On January 10, Toronto’s City Council will be holding a special meeting to discuss the ice storm and power outage with specific attention to the performance of Toronto Hydro and City emergency services and preparedness plans. The first order of business for Council ought to be commissioning an independent expert review of Toronto Hydro’s incompetent response to the December ice storm focused on the utility’s inability to provide reliable return to service guidance to the people of Toronto.
When the lights go out, the key question consumers have is when service will be restored.
As documented in Part 100 of this series, Toronto Hydro’s CEO Anthony Haines came up with a new, completely unreliable story on the remaining restoration time EVERY DAY OF THE BLACKOUT.
The inquiry must address why the utility was unable to provide reliable recovery time forecasts and what must be done to deliver reliable guidance on when consumers will have power restored the next time Toronto hits a patch of inclement weather.
To undertake a proper review, City Council must overcome its own conflict of interest in the Toronto Hydro gravy train, which last year paid $48 million in dividends to the City.
Particularly over the last two years, Toronto City Council has failed to protect the interests of consumers, instead protecting the status quo at the utility despite a mountain of evidence of the CEO’s perjury over his credentials, the utility’s wasteful spending, and its regulatory strategy of using outages as assets.
Toronto Hydro customers pay premium rates but receive delivery service that is mediocre at best. In 2012, Toronto’s household electricity consumers paid 21% more for delivery service than the next most inefficient urban power distributor in Ontario (Hydro Ottawa). In recent years, Toronto Hydro has spent in excess of $100 million on smart meters, smart grid, and associated capital projects on the promise, in part, of better storm recovery service, including reliable return to service estimates.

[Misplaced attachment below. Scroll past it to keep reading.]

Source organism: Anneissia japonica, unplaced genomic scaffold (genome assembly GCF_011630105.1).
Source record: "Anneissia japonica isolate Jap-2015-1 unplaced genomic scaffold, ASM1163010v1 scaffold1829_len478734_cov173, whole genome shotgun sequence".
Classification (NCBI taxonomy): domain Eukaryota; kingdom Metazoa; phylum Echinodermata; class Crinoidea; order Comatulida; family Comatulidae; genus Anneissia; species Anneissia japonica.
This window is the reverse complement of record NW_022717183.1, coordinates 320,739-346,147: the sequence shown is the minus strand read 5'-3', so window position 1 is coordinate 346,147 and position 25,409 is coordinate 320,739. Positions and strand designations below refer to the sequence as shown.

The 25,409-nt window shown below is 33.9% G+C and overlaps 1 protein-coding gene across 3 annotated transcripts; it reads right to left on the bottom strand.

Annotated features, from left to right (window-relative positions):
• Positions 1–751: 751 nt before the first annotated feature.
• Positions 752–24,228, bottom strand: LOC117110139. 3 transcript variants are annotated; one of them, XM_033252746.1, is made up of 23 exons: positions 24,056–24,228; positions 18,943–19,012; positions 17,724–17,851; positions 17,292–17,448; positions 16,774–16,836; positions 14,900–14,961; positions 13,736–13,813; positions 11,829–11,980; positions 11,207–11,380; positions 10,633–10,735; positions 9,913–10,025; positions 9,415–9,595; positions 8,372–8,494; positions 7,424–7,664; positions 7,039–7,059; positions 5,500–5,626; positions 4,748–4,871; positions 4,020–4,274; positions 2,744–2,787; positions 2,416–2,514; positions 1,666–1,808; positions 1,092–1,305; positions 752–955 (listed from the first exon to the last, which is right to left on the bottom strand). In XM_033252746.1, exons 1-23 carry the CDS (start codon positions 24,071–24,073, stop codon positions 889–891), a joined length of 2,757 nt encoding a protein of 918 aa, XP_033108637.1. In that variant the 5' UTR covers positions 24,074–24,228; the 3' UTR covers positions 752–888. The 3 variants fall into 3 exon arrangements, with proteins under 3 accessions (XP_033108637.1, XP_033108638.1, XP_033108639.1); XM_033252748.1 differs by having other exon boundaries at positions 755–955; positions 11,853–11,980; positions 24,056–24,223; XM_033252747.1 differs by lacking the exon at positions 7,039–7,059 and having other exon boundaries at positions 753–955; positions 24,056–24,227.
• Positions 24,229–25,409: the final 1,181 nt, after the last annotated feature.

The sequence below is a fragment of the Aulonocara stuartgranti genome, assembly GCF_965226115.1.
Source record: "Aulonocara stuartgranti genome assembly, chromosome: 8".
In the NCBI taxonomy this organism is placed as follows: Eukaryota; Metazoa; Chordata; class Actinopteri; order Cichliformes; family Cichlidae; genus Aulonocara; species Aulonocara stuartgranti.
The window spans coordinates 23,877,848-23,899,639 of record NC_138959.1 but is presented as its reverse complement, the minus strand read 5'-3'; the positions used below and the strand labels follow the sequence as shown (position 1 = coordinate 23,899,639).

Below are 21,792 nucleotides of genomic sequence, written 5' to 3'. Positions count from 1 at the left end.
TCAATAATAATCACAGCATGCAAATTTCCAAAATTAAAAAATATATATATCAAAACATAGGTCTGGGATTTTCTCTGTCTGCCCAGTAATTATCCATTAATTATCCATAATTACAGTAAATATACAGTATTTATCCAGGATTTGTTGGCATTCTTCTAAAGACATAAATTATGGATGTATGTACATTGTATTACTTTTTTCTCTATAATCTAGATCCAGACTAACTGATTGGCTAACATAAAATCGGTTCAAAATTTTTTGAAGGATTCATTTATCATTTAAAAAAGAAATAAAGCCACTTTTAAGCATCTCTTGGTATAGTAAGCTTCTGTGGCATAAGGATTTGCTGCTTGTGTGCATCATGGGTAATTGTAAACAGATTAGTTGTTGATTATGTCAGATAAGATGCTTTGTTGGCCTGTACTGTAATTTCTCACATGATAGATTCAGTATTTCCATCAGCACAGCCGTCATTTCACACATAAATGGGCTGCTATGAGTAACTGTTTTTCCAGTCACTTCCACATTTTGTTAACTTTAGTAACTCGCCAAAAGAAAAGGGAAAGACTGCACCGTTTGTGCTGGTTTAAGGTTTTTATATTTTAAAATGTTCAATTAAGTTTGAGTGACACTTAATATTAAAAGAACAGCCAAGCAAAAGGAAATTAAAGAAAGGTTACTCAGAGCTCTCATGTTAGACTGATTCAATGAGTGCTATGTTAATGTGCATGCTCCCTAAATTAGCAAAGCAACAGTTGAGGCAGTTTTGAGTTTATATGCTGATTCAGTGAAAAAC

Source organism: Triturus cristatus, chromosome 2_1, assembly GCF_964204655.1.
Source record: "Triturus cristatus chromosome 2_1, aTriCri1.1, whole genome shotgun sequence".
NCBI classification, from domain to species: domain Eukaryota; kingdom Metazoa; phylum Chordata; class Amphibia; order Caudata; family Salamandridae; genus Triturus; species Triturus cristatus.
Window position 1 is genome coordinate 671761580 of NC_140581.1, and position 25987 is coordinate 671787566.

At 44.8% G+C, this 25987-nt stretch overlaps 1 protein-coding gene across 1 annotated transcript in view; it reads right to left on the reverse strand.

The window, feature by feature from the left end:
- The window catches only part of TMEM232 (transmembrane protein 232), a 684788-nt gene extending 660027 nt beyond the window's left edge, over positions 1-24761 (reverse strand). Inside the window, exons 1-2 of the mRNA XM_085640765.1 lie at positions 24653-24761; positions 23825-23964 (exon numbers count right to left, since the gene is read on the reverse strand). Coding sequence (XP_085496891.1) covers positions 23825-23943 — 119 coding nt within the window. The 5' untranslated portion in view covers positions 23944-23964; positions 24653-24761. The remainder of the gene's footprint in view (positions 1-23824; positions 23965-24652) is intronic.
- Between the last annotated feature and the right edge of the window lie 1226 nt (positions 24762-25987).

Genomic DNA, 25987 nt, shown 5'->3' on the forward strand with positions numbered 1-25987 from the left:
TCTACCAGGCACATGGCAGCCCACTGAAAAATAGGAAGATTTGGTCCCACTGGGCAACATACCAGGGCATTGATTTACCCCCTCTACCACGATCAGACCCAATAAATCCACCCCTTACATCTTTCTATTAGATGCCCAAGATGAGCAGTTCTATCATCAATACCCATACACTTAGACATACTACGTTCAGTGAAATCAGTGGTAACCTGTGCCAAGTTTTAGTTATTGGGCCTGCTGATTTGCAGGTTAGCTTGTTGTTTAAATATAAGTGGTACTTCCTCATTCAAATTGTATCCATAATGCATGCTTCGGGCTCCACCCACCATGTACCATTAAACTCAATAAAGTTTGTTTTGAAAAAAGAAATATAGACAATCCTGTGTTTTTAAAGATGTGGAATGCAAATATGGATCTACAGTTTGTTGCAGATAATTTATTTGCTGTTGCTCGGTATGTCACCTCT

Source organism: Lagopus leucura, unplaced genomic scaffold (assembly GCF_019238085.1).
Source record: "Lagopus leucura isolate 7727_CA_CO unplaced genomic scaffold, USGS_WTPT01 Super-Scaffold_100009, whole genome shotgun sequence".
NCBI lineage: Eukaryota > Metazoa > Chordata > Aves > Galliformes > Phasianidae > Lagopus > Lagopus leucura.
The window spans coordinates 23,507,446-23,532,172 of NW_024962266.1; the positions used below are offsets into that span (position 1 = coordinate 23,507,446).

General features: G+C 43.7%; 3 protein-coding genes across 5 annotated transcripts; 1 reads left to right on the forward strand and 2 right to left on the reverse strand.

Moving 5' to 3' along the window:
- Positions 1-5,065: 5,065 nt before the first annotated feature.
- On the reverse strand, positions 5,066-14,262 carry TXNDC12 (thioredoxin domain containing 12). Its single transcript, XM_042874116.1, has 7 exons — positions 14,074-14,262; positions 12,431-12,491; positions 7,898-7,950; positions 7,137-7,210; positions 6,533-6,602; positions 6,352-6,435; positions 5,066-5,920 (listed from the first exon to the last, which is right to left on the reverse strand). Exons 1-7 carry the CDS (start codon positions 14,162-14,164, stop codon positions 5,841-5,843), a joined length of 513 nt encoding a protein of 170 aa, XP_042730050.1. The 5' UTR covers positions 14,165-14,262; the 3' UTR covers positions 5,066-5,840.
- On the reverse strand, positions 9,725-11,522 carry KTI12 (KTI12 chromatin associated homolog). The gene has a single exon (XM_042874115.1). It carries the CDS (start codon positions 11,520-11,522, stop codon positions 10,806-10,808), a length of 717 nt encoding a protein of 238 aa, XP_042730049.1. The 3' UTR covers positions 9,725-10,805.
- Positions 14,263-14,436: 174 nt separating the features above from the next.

From the information I have obtained directly from correspondents within Toronto Hydro, I believe that effectively planned and organized storm response, including better use of technologies already installed, would have reconnected everyone much faster. In addition, information was available that could have been used to deliver much more reliable recovery time estimates.
Instead, CEO Anthony Haines delivered chaotic daily musings during the outage on when consumers would be reconnected. I can find nobody inside Toronto Hydro who believed any of his promises to consumers.
At the July 2013 meeting of City Council, a decision was taken ordering Toronto Hydro to report on whistle blower protection. The agenda item was put over to Council’s October meeting. Toronto Hydro’s management skillfully stick-handled around the issue, including this report, and today the CEO has still has ultimate authority over how whistleblowers will be treated.
Had Council not ducked the issue of whistleblower protection at its October meeting, it would be easy to confirm whether any Toronto Hydro employees believed Haines, such as when on December 22nd he promised full power in 72 hours.
Since the purpose of any inquiry into Toronto Hydro’s response to the ice storm is to investigate the utility itself, it would be inappropriate for the utility to have any influence over the mandate, staffing, or funding of the inquiry. The inquiry must report directly to Council. Any credible inquiry will need to obtain direct input from those involved in the storm recovery including but not limited to engineers, planners, power system controllers, supervisors, crew leaders, and staff managing communication with the public. Those working in local incident command centres should be interviewed, as should employees from other utilities who assisted Toronto Hydro during the recovery. Particular attention should be paid to whether the storm response actions taken complied with all required safety protocols, incidents where inspections or patrolling might not have been conducted by qualified personnel, crews sent to patrol circuits that had been already returned to service, crews ordered to drop tools in the midst of recovery work, information available to and demands on controllers, and the performance of Smart Grid elements.
All staff providing input to the inquiry should be assured comprehensive whistleblower protection.
Issues such as the extent of undergrounding, assets condition assessment, and tree canopy management practices ought to be secondary concerns for Council. These are longterm issues that are all highly technical and better managed through administrative procedures instead of political debates. Demanding that Toronto Hydro immediately pull up its socks so as to provide reliable guidance on outage recovery time is the central issue that Council ought to focus on.